COLUMBIA, S.C.—Not that long ago, Maryland wasn’t going anywhere. Now it’s going to a super regional.
The Terrapins finished off a perfect run through the Columbia Regional with a 10-1 demolition of host South Carolina on Sunday night, claiming Maryland’s first regional title in program history. It’s the culmination of a run that began after the Terps hit their lowest point—when they were swept at Boston College in late April. Maryland was 9-14 in the ACC and its postseason hopes looked dead.
After Maryland’s first win against South Carolina on Saturday, Terps coach John Szefc spoke of the atmosphere following that BC series.
“If you’d been around the bus ride with us when we’re coming back from after getting swept at Boston College,” Szefc said, “it was kind of, ‘We’re going North or we’re going South.’ Those guys decided we’re gonna go North.”
The Terps have gone 14-3 since.
Unlike Saturday’s game when the Gamecocks put themselves in an early 4-0 hole and couldn’t come back, South Carolina did get the early jump on Sunday, getting on the board with an RBI double from Kyle Martin in the bottom of the first inning. Terps starter Jake Drossner lived dangerously, continually falling behind in counts, but timely hitting eluded South Carolina for the rest of the night. The Gamecocks stranded 10 runners, six of them in the first four innings. South Carolina coach Chad Holbrook said afterward that he knew his team should’ve gotten ahead by more than 1-0.
Momentum turned in the top of the fourth. South Carolina’s Joel Seddon, normally the closer but pressed into duty as a starter, was a strike away from extricating himself from a second-and-third, no-out jam as he got ahead of senior shortstop Blake Schmit 0-2. Seddon had been going to his slider often to great effect, but in trying to finish off Schmit, he missed his spot.
“I got down early—I think it was 0-2—and I was just trying to do my best to put the ball in play and make them make a play,” Schmit said. “(Seddon) left a slider over the plate, and I got enough of it.”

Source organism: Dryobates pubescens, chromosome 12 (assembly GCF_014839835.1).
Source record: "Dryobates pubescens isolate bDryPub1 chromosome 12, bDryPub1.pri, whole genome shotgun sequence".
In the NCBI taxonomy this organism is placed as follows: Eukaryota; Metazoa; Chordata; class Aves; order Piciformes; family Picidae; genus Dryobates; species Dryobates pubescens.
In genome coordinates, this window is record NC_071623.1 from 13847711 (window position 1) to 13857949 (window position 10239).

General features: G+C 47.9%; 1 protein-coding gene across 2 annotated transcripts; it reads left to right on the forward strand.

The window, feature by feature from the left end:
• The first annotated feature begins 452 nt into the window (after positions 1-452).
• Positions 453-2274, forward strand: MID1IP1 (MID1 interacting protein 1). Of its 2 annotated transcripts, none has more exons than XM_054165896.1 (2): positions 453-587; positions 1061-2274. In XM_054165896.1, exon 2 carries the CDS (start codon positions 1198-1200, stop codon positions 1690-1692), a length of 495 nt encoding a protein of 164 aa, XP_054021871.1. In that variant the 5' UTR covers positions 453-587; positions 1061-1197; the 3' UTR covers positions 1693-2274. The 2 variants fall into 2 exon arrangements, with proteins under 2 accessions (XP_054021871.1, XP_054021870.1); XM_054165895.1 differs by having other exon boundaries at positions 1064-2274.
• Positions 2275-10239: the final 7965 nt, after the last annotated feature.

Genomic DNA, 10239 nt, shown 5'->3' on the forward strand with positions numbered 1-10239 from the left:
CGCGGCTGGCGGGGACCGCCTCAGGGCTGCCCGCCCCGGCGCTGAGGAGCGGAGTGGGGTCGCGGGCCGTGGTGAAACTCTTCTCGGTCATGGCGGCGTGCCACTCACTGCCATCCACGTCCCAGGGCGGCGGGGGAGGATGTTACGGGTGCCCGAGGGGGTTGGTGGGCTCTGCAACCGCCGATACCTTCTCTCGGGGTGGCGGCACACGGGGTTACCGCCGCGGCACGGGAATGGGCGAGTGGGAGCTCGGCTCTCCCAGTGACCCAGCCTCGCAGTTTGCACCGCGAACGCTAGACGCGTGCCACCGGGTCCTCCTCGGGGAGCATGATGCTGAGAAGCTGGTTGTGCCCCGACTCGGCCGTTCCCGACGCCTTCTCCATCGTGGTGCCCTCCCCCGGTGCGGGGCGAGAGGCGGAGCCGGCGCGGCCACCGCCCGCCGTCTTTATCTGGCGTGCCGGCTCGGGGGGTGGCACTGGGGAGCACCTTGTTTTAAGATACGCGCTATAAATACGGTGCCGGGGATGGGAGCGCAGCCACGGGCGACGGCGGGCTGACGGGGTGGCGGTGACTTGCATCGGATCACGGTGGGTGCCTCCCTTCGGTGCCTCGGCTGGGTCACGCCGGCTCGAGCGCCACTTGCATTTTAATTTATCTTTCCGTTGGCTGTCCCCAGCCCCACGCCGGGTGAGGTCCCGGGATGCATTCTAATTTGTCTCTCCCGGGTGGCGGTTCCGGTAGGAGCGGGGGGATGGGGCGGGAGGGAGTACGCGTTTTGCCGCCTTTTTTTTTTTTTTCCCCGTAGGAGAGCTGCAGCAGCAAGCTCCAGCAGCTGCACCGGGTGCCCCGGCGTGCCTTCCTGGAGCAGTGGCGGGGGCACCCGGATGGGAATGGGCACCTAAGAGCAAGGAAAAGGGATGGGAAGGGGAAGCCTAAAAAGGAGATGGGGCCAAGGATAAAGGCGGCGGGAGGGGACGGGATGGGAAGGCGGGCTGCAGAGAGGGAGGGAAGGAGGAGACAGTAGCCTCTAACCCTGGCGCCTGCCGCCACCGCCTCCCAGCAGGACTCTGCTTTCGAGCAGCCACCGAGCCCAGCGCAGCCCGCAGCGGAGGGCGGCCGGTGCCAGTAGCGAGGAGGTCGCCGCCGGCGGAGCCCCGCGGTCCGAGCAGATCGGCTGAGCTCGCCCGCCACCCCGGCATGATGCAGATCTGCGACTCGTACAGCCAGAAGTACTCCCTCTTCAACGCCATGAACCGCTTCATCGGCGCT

Schmit pulled a single through the left side and both runners raced home, the air coming out of Carolina Stadium along with them.
The Gamecocks simply ran out of gas as the game wore on, while Maryland looked like it could’ve kept running for miles. After Schmit’s go-ahead single deflated the Gamecocks and their usually imposing crowd, the Terrapins would spend the rest of the night tacking on runs, scoring in five of the final six innings. And with each Maryland runner to cross the plate, more fans trickled toward the exits beyond the center field wall.
Reliever Bobby Ruse retired South Carolina in order in the ninth and the Terrapins dogpiled in front of the pitcher’s mound, capping a surreal night in Columbia. The locals hadn’t had to watch a visiting team dogpile in more than a decade, since Louisiana-Lafayette won a super regional in Columbia in 2000. The Gamecocks hadn’t failed to win a home regional since 1976.
And they were being done in by Maryland.
In the information handouts each school distributes to the media, the “NCAA Tournament History” section in Maryland’s takes up about three inches of one page. South Carolina’s required a two-page spread.
“I'm sure there are teams that have come in here and have more talent than we have,” Szefc said. “I know how good the SEC is. The one thing I can tell you is that we have some tough kids and kids that, in the last 40 percent of the season, have showed some things that I rarely see in college baseball in 20 years–very, very mentally tough kids, very driven kids and also kids that can perform on a high level under duress.”
The Terps showed the toughness their coach referred to in spades all weekend in Columbia. They never blinked when games were on the line, but they also didn’t have any letups. The Terps committed one error in three games; their opponents made four. Maryland’s pitchers walked six hitters compared to nine by the opposition, not to mention the two game-deciding, hit-by-pitches in the ninth inning on Friday against Old Dominion.
You might beat the Terps, but they won’t help you do it. To knock them out, you’ll have to be the sharper team for 27 outs. And while they might not have the most talent, they’ve got their share of it, too.
“They have athletes running around that field out there,” Holbrook said. “It was impressive. And the pitching, obviously with (Jake) Stinnett out front and the freshman they threw yesterday (Mike Shawaryn), they have arms. They’re physical. They’re athletic. They were very impressive.”